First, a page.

However, even if this equipment is completely electrically powered, you’re still not out of the woods! Air permits are also commonly needed for “fugitive emissions”. These types of emissions don’t come from burning fuels, but instead, have to do with kicking particles of pollution up into the air. So, if you run your cannabis or other unwanted organic matter (whatever's left over after harvesting, trimming, etc.) through some sort of industrial shredder or grinder, and any sort of dust, dirt, or other plant matter/debris is created, you could still need an air permit, even if the equipment is electric!
Notice here that you get hit with a sort of “double whammy” if you have traditional fuel-burning equipment that also creates fugitive emissions. In that case, you’re even more likely to need an air permit.
The extraction and distillation processes of cannabis may require air permits.
Another big trigger for an air permit in the cannabis industry is any sort of extraction or distillation process. Usually, these processes involve some sort of liquid or gas solvent, like ethanol, butane, or propane.
Even though most state-of-the-art extraction and distillation equipment on the market today are advertised as “closed-loop systems”, some of that solvent is bound to be released here and there. Most solvent recovery rates are close to 90-98%, meaning that up to 10% of the solvent you’re using is escaping into the air.
Once again, that’s often going to mean you need an air permit!
Why does my cannabis operation need an air permit anyway?
Frankly, because it’s the law. Your facility, for various reasons, more than likely needs an air permit. In the same way you have to pay taxes, or can’t speed on the road, it’s the law, and not following the law comes with very real risks.
What kind of risks? For a facility that needs an air permit, getting caught operating without one usually means monetary fines and shutting off the equipment/shutting down the process that requires a permit until one is obtained. Unfortunately, air permits can take several months to obtain (depending on lots of factors), so you could potentially be without an important piece of equipment or process for months while you apply for a permit and wait for it to be reviewed, not good!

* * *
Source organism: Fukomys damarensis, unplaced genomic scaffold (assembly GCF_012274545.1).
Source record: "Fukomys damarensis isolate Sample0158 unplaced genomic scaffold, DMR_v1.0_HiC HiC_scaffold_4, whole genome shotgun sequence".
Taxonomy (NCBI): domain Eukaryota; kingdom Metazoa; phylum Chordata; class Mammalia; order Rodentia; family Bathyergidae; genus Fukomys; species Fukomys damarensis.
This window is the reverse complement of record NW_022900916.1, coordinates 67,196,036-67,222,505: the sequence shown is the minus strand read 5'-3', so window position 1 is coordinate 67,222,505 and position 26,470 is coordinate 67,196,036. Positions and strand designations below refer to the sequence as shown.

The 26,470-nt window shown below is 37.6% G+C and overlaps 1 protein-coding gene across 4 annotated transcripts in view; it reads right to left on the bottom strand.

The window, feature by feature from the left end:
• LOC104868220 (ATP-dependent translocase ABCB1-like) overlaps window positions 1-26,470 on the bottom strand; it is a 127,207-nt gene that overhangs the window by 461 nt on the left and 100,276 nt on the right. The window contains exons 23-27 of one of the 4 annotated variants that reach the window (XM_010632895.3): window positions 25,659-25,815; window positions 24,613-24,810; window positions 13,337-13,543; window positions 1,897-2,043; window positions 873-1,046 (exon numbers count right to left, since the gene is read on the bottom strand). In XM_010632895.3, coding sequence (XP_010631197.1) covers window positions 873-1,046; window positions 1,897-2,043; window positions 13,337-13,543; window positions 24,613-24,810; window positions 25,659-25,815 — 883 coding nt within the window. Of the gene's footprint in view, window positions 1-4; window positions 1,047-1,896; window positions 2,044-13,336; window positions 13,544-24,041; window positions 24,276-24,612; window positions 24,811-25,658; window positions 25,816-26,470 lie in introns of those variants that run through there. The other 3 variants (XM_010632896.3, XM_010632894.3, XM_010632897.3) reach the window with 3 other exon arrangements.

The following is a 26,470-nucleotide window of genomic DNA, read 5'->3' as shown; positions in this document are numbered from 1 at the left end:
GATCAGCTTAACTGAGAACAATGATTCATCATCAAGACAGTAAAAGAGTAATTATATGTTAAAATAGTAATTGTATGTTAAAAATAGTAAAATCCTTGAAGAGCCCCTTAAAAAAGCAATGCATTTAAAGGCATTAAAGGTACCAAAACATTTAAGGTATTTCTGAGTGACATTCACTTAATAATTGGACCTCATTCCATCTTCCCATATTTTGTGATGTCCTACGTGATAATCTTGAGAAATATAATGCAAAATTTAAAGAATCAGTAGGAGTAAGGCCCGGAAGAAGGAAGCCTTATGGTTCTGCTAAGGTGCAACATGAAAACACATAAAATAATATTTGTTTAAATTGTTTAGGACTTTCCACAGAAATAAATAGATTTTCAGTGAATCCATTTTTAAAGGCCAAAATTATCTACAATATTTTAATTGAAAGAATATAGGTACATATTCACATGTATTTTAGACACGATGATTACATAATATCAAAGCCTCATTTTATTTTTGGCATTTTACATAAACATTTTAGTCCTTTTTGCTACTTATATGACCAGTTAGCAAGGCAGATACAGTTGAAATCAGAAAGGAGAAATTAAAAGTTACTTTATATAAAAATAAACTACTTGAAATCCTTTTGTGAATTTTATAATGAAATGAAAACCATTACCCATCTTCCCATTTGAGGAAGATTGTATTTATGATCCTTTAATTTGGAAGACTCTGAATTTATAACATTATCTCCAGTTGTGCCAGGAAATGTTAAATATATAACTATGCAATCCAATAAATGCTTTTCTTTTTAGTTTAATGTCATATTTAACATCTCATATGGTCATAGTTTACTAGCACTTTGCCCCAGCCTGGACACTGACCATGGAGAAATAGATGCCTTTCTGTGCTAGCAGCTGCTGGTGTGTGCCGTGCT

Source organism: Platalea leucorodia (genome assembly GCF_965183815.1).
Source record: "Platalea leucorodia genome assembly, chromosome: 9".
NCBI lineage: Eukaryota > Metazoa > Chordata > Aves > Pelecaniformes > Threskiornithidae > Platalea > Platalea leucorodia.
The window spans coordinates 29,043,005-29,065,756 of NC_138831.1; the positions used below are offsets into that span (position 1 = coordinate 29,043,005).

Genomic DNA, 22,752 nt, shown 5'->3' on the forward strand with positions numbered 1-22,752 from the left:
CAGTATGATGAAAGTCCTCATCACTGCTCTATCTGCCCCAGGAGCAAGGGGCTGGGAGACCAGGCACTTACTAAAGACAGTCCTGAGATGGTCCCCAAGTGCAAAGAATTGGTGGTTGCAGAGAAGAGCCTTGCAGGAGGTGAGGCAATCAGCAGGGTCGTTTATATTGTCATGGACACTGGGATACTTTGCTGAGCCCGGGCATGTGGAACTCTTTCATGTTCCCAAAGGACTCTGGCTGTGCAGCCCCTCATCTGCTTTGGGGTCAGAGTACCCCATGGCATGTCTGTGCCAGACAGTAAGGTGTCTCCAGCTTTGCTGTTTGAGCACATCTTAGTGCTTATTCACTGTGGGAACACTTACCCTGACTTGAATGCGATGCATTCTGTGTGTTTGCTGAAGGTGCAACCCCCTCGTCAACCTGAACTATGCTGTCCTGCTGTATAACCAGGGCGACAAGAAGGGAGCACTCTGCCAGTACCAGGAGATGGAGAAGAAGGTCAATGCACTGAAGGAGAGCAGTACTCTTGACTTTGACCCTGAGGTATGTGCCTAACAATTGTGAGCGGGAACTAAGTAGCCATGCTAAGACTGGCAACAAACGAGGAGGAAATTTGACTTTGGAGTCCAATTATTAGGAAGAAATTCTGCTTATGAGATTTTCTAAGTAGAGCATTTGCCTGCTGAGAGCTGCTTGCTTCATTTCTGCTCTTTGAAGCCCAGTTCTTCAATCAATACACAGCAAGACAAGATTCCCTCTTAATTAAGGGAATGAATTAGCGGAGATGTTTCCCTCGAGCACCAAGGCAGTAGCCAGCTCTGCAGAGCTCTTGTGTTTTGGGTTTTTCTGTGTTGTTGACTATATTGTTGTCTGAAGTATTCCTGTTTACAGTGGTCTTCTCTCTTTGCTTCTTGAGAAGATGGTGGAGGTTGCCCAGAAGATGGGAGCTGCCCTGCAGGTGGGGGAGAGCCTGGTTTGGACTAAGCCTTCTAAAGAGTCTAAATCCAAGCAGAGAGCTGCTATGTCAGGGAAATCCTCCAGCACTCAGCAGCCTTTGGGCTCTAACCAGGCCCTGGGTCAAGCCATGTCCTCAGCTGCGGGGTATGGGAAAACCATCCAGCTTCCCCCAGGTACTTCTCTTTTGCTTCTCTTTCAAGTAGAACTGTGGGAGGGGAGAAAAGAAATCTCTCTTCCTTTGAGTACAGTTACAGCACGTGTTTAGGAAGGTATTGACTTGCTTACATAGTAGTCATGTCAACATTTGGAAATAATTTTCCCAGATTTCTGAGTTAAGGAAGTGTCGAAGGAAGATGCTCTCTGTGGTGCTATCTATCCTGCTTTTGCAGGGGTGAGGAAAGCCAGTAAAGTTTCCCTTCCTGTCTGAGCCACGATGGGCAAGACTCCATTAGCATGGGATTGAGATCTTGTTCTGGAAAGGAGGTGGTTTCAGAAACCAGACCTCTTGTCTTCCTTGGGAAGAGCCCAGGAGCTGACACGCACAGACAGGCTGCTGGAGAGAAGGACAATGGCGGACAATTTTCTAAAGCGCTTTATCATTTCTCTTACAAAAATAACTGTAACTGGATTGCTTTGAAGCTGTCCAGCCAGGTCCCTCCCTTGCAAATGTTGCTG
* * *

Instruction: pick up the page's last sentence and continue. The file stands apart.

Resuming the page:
In some cases, operating without an air permit can even mean shutting down your facility completely until one is obtained, and in extreme cases, possibly even jail time for responsible parties. I know, this sounds extreme, but most environmental regulations in this country include language for criminal prosecution (we're not lawyers so excuse us if we didn't word that correctly) in extreme cases of breaking environmental laws. This isn’t likely, but it is a very real possibility if your regulatory agency really wants to “throw the book at you”. There's a handful of people every year popping up in news articles getting jail time due to breaking environmental laws. Crazy, but true!
As you can see, while getting an air permit can be a bit of a pain, it’s much, much better than getting caught without a permit if you need one! So, if you’re still unsure as to whether or not you need an air permit at your cannabis operation, it’s probably best to reach out to an air permitting expert.
How much does an air permit cost at a cannabis facility?
You’re probably tired of this answer by now (sorry!), but it depends! We see air permits cost cannabis facilities anywhere from $1,000 to $50,000 upfront. That’s a big range, right?
When you start to factor in the costs of ongoing compliance associated with air permits, things get even more complicated (and the price gets higher!). If you’d like to take a closer look at what an air permit may cost your particular cannabis operation, we have an article on the cost of air permits at cannabis facilities that dives deeper into the topic.
Does my cannabis operation need any other environmental permits?
Probably! There are a whole host of other environmental permits and regulations that a cannabis facility could be subject to. Just like air permits, whether or not they apply to your facility is usually going to depend on a few different factors.
In our experience, the most common areas of environmental regulation outside of air permits that apply to cannabis facilities are:
We go over all of these regulations in detail in our Guide to Environmental Regulatory Compliance at Cannabis Facilities if you’d like more information! It’s a great place to start for all environmental regulatory matters related to the cannabis industry.
Need help with air permits at your cannabis operation?
Feeling overwhelmed? Don’t worry, you don’t have to do it alone! We’ve helped a lot of cannabis facilities with all kinds of environmental regulations, including air permits.
So, whether you still have no idea whether or not you need an air permit, you already have one and need help with ongoing compliance, or anything in between, we’ve got your back!
To get in touch with us, you can fill out the form below, or reach out to us directly! Click here to contact us, call us anytime at 888-RMA-0230, or shoot us an email at firstname.lastname@example.org to talk.